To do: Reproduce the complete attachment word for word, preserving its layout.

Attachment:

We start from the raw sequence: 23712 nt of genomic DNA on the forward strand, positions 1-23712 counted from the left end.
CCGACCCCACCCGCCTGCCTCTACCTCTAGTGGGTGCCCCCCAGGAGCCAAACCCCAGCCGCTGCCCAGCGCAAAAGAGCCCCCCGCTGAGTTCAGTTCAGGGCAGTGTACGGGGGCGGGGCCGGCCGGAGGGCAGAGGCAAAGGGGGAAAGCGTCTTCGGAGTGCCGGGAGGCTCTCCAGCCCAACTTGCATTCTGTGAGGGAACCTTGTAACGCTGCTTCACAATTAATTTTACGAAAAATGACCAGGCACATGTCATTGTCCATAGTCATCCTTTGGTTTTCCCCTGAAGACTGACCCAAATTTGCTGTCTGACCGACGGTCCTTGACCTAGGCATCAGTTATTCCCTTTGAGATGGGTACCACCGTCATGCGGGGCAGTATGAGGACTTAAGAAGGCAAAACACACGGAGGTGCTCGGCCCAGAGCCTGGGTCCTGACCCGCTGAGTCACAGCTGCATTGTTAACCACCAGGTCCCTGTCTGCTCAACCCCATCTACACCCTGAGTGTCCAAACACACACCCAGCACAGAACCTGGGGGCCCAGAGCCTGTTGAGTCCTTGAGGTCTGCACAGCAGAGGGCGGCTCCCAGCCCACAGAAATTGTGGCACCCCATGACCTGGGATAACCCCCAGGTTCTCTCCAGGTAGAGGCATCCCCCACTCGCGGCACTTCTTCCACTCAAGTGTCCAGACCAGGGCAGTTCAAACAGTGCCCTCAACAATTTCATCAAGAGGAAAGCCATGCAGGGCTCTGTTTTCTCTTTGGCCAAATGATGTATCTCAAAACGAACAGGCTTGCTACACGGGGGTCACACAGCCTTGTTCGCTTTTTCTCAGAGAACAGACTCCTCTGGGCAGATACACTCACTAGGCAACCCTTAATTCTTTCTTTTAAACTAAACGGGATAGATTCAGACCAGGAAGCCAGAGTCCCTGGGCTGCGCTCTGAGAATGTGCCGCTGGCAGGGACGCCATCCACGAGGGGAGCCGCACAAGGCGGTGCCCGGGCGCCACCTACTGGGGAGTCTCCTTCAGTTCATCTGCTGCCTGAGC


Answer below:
We start from the raw sequence: 23712 nt of genomic DNA on the forward strand, positions 1-23712 counted from the left end.
CCGACCCCACCCGCCTGCCTCTACCTCTAGTGGGTGCCCCCCAGGAGCCAAACCCCAGCCGCTGCCCAGCGCAAAAGAGCCCCCCGCTGAGTTCAGTTCAGGGCAGTGTACGGGGGCGGGGCCGGCCGGAGGGCAGAGGCAAAGGGGGAAAGCGTCTTCGGAGTGCCGGGAGGCTCTCCAGCCCAACTTGCATTCTGTGAGGGAACCTTGTAACGCTGCTTCACAATTAATTTTACGAAAAATGACCAGGCACATGTCATTGTCCATAGTCATCCTTTGGTTTTCCCCTGAAGACTGACCCAAATTTGCTGTCTGACCGACGGTCCTTGACCTAGGCATCAGTTATTCCCTTTGAGATGGGTACCACCGTCATGCGGGGCAGTATGAGGACTTAAGAAGGCAAAACACACGGAGGTGCTCGGCCCAGAGCCTGGGTCCTGACCCGCTGAGTCACAGCTGCATTGTTAACCACCAGGTCCCTGTCTGCTCAACCCCATCTACACCCTGAGTGTCCAAACACACACCCAGCACAGAACCTGGGGGCCCAGAGCCTGTTGAGTCCTTGAGGTCTGCACAGCAGAGGGCGGCTCCCAGCCCACAGAAATTGTGGCACCCCATGACCTGGGATAACCCCCAGGTTCTCTCCAGGTAGAGGCATCCCCCACTCGCGGCACTTCTTCCACTCAAGTGTCCAGACCAGGGCAGTTCAAACAGTGCCCTCAACAATTTCATCAAGAGGAAAGCCATGCAGGGCTCTGTTTTCTCTTTGGCCAAATGATGTATCTCAAAACGAACAGGCTTGCTACACGGGGGTCACACAGCCTTGTTCGCTTTTTCTCAGAGAACAGACTCCTCTGGGCAGATACACTCACTAGGCAACCCTTAATTCTTTCTTTTAAACTAAACGGGATAGATTCAGACCAGGAAGCCAGAGTCCCTGGGCTGCGCTCTGAGAATGTGCCGCTGGCAGGGACGCCATCCACGAGGGGAGCCGCACAAGGCGGTGCCCGGGCGCCACCTACTGGGGAGTCTCCTTCAGTTCATCTGCTGCCTGAGC